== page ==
Mom always said her kids were a "duke's mixture." What she meant by that, I was never quite sure, but guess it referred to the several different nationalities swimming around in our gene pool.
Dad's side of the family was predominantly English and Irish with a soupcon of Cherokee to enhance the mix. Mom's people were Polish / Prussian / German and English. All our ancestors, except the Cherokee woman who married an Irishman, emigrated to America on boats. It's safe to say that none of them traveled in first class accommodations on their voyage to a new land. We came from poor but sturdy European stock.
My ancestor's first order of business was to learn the laws and language of the land. The Germans, especially, made it a family rule to first establish citizenship and then to speak only American English in their homes. Grandma said sometimes her parents argued behind closed doors in German, but the children were required to converse only in the language of this land. As a result, Grandma and her siblings knew a few cuss words in German and how to say "I love you" --"Ich liebe dich" -- but very little else.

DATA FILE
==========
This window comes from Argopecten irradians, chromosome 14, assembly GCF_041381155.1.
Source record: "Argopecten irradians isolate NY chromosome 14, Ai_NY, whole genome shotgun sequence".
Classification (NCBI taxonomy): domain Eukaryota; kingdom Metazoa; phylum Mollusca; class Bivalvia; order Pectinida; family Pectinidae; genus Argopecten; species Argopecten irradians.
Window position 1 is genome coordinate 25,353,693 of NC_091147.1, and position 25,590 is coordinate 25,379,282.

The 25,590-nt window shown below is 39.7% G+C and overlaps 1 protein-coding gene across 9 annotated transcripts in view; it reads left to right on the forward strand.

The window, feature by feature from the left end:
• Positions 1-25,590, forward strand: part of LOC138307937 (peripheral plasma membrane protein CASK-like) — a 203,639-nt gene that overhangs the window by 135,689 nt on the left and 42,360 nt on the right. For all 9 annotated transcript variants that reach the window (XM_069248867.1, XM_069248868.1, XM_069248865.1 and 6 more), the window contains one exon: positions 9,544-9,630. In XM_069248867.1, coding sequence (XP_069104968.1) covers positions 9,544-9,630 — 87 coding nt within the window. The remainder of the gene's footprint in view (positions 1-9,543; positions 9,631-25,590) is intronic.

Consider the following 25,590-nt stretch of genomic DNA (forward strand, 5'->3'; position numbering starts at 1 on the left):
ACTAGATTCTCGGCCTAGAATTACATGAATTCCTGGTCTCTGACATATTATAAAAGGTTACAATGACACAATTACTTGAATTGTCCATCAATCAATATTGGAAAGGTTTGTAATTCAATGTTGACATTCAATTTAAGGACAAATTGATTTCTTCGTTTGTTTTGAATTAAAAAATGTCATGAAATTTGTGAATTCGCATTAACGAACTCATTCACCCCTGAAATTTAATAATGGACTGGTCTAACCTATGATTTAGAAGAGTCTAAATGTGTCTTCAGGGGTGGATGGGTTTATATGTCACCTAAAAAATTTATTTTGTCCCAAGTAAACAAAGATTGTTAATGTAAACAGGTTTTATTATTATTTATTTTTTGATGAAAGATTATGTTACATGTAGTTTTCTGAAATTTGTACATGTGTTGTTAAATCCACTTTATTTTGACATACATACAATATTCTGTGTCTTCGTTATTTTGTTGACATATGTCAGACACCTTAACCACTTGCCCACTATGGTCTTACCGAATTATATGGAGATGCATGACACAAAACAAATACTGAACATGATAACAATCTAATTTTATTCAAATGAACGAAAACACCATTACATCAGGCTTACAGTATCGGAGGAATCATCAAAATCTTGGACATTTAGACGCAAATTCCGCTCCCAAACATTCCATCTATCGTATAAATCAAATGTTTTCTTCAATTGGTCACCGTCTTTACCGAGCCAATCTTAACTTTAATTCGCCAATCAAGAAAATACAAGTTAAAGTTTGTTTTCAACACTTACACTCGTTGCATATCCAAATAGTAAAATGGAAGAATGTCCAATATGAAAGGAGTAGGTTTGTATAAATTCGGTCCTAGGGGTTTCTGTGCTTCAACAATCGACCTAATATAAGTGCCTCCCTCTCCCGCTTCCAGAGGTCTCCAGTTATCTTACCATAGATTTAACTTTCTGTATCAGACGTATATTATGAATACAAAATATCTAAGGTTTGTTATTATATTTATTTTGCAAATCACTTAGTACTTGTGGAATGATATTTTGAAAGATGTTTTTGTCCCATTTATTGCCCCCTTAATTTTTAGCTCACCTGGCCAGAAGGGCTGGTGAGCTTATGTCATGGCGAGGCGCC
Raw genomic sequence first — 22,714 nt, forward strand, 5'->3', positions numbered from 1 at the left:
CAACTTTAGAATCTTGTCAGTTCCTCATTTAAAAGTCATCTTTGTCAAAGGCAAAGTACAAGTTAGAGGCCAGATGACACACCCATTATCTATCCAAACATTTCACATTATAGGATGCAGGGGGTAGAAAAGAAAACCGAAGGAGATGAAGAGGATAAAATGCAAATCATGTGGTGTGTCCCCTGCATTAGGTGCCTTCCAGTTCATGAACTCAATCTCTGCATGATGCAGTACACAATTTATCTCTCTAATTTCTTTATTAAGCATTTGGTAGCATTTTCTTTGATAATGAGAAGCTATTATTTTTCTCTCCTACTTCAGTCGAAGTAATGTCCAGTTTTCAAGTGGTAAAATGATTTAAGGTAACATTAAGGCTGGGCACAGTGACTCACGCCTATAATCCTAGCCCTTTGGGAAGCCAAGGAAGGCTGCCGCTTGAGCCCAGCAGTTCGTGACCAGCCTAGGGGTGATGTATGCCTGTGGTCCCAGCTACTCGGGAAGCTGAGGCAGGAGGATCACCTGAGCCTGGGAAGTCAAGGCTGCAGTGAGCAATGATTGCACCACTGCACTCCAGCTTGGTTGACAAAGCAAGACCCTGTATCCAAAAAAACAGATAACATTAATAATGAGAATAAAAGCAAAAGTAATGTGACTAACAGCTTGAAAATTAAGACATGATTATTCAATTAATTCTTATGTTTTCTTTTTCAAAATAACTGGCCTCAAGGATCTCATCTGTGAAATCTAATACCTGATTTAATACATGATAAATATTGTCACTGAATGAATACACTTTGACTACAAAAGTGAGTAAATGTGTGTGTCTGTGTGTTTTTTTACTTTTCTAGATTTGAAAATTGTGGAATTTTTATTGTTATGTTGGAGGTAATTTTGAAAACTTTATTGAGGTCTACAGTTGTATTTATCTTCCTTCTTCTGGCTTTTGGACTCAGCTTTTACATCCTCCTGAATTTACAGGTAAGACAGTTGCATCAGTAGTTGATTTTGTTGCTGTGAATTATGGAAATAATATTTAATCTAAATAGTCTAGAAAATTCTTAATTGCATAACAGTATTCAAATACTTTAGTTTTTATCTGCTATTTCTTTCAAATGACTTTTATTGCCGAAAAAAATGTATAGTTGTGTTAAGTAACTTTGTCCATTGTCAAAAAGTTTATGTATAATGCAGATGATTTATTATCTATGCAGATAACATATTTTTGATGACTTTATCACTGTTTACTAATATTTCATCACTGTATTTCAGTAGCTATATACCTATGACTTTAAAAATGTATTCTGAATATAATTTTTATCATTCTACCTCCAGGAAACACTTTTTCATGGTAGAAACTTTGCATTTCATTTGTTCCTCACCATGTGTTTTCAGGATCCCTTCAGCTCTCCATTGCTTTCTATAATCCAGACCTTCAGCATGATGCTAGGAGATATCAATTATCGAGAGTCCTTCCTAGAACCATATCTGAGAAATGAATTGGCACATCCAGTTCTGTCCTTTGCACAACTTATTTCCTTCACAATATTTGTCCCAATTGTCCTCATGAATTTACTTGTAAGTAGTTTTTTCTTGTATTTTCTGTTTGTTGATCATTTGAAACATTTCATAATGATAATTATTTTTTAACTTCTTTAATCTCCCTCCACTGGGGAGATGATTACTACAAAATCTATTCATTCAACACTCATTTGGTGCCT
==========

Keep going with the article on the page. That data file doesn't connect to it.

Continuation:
All I know about the Cherokee woman in my father's ancestry is that she ruled her marriage with matriarchal determination. She refused to "lay" with her handsome dark haired, dark eyed husband until he homesteaded land in Kansas. She also stubbornly refused to register as an Indian, and insisted whatever children their marriage might produce be born outside the reservation on their own land. I suspect he swiftly complied because 12 children came of their union. No one in later generations ever met the woman, but her strength is in her descendents to this day.
My father left my life early, via divorce, but his ancestors live on in his children. They are indelibly stamped into our DNA. So thanks, Dad, for the Irish--Cherokee genes you passed along to your children.
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